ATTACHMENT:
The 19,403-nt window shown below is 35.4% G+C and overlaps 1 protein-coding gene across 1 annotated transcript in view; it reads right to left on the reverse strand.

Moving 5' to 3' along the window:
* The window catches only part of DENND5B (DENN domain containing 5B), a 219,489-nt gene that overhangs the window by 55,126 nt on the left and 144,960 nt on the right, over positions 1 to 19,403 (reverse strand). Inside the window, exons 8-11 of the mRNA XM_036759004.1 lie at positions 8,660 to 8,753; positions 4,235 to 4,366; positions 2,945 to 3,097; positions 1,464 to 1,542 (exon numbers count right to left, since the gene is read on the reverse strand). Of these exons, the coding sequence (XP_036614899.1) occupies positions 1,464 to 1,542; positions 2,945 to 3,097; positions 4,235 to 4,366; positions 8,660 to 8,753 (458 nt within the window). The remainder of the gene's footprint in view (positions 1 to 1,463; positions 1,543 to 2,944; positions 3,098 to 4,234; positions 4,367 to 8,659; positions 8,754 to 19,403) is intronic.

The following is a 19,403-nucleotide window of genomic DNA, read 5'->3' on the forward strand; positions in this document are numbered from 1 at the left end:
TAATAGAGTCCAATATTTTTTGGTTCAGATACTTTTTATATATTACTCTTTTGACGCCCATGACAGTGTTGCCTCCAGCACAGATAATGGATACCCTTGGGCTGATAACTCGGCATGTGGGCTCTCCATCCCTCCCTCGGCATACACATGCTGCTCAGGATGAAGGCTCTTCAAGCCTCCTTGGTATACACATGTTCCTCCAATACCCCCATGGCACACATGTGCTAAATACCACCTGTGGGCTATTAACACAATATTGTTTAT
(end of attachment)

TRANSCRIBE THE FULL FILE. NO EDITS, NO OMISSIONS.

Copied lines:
The 19,403-nt window shown below is 35.4% G+C and overlaps 1 protein-coding gene across 1 annotated transcript in view; it reads right to left on the reverse strand.

Moving 5' to 3' along the window:
* The window catches only part of DENND5B (DENN domain containing 5B), a 219,489-nt gene that overhangs the window by 55,126 nt on the left and 144,960 nt on the right, over positions 1 to 19,403 (reverse strand). Inside the window, exons 8-11 of the mRNA XM_036759004.1 lie at positions 8,660 to 8,753; positions 4,235 to 4,366; positions 2,945 to 3,097; positions 1,464 to 1,542 (exon numbers count right to left, since the gene is read on the reverse strand). Of these exons, the coding sequence (XP_036614899.1) occupies positions 1,464 to 1,542; positions 2,945 to 3,097; positions 4,235 to 4,366; positions 8,660 to 8,753 (458 nt within the window). The remainder of the gene's footprint in view (positions 1 to 1,463; positions 1,543 to 2,944; positions 3,098 to 4,234; positions 4,367 to 8,659; positions 8,754 to 19,403) is intronic.

The following is a 19,403-nucleotide window of genomic DNA, read 5'->3' on the forward strand; positions in this document are numbered from 1 at the left end:
TAATAGAGTCCAATATTTTTTGGTTCAGATACTTTTTATATATTACTCTTTTGACGCCCATGACAGTGTTGCCTCCAGCACAGATAATGGATACCCTTGGGCTGATAACTCGGCATGTGGGCTCTCCATCCCTCCCTCGGCATACACATGCTGCTCAGGATGAAGGCTCTTCAAGCCTCCTTGGTATACACATGTTCCTCCAATACCCCCATGGCACACATGTGCTAAATACCACCTGTGGGCTATTAACACAATATTGTTTAT